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Boston College Sets School Record With Score In 2015-16 Directors Cup

Eagles finish 48th in final Directors Cup ranking

simon enstrom men's soccer bceagles

Boston College shattered a program record with 482 points in the 2015-16 NACDA Learfield Directors Cup, finishing 48th in the final standings.

BC’s previous high point total in the annual ranking of athletic programs, which dates back to 1993-94, was 363 points in 2011-12, when BC finished 60th. Other high scores in BC history were 355 in 2006-07, 351 in 2005-06, and 354.5 in 2000-1. In 2014-15, BC had one of their weakest performance with 275 points.

Stanford won the Directors Cup, as they do seemingly every year. UNC was the highest-ranked ACC team at #7; the only ACC schools to not finish in the Top 50 were Wake Forest (#68), Georgia Tech (#80) and Pitt (#110).

The ranking system for the Directors Cup is fairly flawed, and few outside the world of athletics administrators put too much stock in it, but it’s one of the only methods that tries to measure a cross-section of the success of an entire athletics program over the course of an academic year.

Points are accrued by up to 20 teams (a school’s top-10 men’s and top-10 women’s teams) over the course of the year based exclusively on qualifying for and advancing through the NCAA tournament, with the exception of FBS football which awards points based on the final USA Today Top 25 Poll as well as smaller point totals for bowl wins and appearances.

The point values for a team’s finish are scaled based on the size of the field; i.e., making the 26-team women’s lacrosse tournament and going out in the second round is worth fewer points than making the sweet 16 of the 64-team women’s soccer tournament.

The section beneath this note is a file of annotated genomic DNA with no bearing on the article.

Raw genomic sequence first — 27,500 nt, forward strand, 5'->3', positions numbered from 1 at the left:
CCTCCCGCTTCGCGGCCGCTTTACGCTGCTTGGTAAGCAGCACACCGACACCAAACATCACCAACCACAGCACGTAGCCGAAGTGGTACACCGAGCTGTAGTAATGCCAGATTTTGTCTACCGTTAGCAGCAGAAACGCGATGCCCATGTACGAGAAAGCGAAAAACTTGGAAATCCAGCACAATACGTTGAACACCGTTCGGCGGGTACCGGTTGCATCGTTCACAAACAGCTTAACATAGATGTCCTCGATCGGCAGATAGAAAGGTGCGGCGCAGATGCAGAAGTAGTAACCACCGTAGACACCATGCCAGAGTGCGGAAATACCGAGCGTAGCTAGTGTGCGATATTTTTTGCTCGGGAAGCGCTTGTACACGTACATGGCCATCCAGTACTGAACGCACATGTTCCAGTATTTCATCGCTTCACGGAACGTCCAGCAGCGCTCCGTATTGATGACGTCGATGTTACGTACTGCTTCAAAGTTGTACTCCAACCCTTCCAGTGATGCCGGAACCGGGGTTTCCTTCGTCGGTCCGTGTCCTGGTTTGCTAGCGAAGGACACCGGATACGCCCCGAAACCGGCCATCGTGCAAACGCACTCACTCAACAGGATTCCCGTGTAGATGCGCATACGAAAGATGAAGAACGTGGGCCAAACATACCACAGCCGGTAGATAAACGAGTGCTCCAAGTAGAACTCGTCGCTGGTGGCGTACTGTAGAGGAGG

This year, BC registered points from the following teams:

Women’s Hockey - 2nd place, 90 points
Men’s Hockey - 3rd place, 83 points
Men’s Soccer - 5th place, 73 points
Baseball - 9th place, 64 points
Field Hockey - 5th place, 60 points
Fencing - 20th place, 34 points
Women’s Cross Country - 32nd place, 28 points
Women’s Soccer - 33rd place, 25 points
Women’s Lacrosse - 17th place, 25 points

As you can probably tell from the scoring, BC tends to start out stronger in the Cup and then fade as sports pile up that the school doesn’t compete in. BC was 26th after the fall standings, 38th after the winter and 48th in the final ranking. Despite BC having a pretty good-sized athletic department in terms of number of teams, there are a number of sports like water polo, beach volleyball, men's lacrosse, men's and women's gymnastics, rifle, and wrestling that the Directors Cup’s top teams often score points in.

BC has some room for growth over this year’s finish, though not a ton; football, men’s basketball and women’s basketball are the big missing links that are capable of scoring points for BC in the Directors Cup.

As I said earlier, I don’t really think the scoring method is the best, and it tends to reward sheer quantity over quality. It also ignores things like conference championship performance or regular season record. That said, this high score in the Directors Cup is a positive reflection on the amount of BC teams that earned their way in to the national tournament this past season.